One of those fun activities was their own Home Run Derby, the “grand finale and the fireworks” of the PLAY clinic, as Kuntz described it. For many kids, including the Kelley brothers – Jaden, 8, and Cristopher, 9 – the derby was their favorite part of the day.

It is now their charge to incorporate the invaluable lessons they learned in their everyday lives. “Stay healthy, drink water and eat vegetables,” was Jaden’s key takeaway from speaking with Rendon and Krol.

With the Washington Nationals Youth Baseball Academy expected to open later this fall for youth in Wards 7 and 8, many of these PLAY clinic participants will have the opportunity to continue to learn and practice the fundamentals of baseball and softball while also taking part in health and educational programs.

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Kyle’s Kamp

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The Nationals may be on the road for Memorial Day Weekend, but baseball is still being played at Nationals Park this weekend. While the big league club battles it out for National League East supremacy in Atlanta, the players here in D.C. are fighting for a much larger cause.

On Friday, the club hosts the opening ceremony for the Washington Nationals Memorial Day Wood Bat Tournament in partnership with Kyle’s Kamp and Children’s National Medical Center. The man behind putting this all together is Rob Hahne, the father of Kyle Hahne, an avid baseball fan who, at the age of six in late 2010, was diagnosed with Leukemia.

The first games of the tournament got underway Friday afternoon.

Rob did what we can all only hope to do when confronted with a life-altering situation, and decided to try to make the best of it by using the game of baseball to raise awareness and money for other children suffering through the same types of afflictions as his son. His crusade began with a tournament last year around Memorial Day, for which the players were able to raise a total of about $12,000.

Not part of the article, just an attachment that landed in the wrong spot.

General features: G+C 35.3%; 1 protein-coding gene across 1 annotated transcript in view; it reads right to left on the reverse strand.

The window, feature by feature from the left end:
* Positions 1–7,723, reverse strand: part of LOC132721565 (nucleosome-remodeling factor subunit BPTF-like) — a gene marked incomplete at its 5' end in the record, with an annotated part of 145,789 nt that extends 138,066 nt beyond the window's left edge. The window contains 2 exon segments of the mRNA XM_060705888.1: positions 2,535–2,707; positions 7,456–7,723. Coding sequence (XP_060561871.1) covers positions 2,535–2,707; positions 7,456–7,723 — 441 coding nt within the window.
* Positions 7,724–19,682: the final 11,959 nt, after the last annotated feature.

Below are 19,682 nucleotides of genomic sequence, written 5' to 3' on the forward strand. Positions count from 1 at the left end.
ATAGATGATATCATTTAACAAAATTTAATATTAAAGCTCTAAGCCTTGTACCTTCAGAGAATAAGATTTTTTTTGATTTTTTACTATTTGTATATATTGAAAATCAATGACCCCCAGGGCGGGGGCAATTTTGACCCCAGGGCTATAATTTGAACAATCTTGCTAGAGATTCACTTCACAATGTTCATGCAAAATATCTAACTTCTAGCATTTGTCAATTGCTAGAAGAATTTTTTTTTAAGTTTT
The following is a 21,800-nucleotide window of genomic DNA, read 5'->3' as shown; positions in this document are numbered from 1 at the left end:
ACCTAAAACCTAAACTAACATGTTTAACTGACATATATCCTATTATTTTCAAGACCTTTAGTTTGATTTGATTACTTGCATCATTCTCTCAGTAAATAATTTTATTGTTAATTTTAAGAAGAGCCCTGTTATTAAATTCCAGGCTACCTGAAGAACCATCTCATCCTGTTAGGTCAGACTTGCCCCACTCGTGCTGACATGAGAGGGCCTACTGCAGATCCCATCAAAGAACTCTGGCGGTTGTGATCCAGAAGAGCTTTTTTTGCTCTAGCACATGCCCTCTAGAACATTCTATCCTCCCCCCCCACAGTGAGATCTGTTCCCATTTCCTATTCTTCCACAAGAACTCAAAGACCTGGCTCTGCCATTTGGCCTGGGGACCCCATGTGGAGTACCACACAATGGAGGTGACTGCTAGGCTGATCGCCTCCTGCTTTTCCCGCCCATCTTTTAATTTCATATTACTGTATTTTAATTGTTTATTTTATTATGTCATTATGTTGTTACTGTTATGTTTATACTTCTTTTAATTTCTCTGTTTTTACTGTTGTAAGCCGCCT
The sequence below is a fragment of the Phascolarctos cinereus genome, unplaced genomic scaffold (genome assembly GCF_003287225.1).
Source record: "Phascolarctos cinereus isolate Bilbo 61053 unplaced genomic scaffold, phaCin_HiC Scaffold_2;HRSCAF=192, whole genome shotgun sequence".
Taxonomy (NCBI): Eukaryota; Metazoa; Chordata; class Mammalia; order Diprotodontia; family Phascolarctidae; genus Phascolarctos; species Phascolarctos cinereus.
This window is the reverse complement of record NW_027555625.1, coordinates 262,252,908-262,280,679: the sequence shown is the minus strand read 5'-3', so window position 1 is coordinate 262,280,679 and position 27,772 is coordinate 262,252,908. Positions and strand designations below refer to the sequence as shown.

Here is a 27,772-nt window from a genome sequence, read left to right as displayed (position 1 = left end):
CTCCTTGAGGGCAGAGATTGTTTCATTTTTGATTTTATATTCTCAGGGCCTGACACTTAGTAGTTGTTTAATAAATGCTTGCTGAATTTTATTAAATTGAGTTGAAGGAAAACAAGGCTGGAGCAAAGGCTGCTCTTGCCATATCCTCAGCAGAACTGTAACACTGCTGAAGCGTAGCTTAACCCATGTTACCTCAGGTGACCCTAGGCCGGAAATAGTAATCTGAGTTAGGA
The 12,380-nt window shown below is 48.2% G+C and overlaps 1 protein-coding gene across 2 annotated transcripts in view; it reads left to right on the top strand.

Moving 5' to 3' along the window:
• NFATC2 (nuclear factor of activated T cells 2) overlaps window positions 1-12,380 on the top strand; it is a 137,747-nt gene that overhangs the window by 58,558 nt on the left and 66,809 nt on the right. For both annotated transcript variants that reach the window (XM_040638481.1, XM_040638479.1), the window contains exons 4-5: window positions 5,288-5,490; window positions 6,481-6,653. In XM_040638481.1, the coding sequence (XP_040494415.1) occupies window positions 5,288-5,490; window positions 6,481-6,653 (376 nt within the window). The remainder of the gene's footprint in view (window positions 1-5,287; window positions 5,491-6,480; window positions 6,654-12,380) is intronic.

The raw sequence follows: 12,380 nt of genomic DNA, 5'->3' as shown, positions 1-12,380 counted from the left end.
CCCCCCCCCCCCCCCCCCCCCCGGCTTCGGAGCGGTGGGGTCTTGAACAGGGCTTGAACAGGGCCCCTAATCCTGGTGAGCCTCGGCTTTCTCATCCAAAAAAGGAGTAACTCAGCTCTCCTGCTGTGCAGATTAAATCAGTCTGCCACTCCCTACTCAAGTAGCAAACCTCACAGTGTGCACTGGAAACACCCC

While some might consider that quite an accomplishment, Hahne knew he could do better. He looked at the big picture, and saw no bigger opportunity when it came to baseball in Washington D.C. than working with the Nationals.

“We had a lot of doubters at our first meeting when I said, ‘we want to approach the Nationals and we want to raise $250,000,’” explained Hahne. “We had a lot of blank stares.”

Not to be deterred, Hahne reached out and made contact with the club. The Nationals jumped at the opportunity to support Hahne in his cause, donating use of the Major League field and ballpark for the tournament.

“This was an easy decision for us because of our great relationship with both Children’s National Medical Center and the youth baseball community,” said Israel Negron, Nationals Senior Director of Community Relations. “This is exactly the type of community event we envisioned hosting when we built Nationals Park. We are thrilled that the ballpark could help boost their fundraising efforts.”

Rob Hahne named his foundation after his son, Kyle (right).

Boost they did. The end result is a tournament with ceremonies that will include over 3,000 players, ages eight through adult, from nearly 200 Mid-Atlantic region teams. Remember that outlandish goal of $250,000 that Hahne proposed last October?

“We are up to over $400,000,” he said, proudly. “That doesn’t even include what we will raise this weekend. We’re hoping to double our (original) goal, and hit $500,000.”

As a reward for their hard work and amazing charitable efforts, the six teams that raised the most funds will play against one another at Nationals Park leading up to the ceremony. The rest of the tournament will take place around the Washington metropolitan area throughout the holiday weekend.

The numbers are great, but what’s really important is where the money goes. The funds raised will benefit the Center for Cancer and Blood Disorders at Children’s National Medical Center, helping other children like Kyle. For Hahne and his wife, that’s the best way they can help fight for their son.

“It offers us peace and support seeing all the people coming together, the community coming together on the behalf of families like ours,” he said. “We see a lot of families who can’t afford the type of things we can afford, and we want to make sure they get the same treatment.”

Click here for more information about this weekend’s tournament and how you can be a part of Kyle’s Kamp.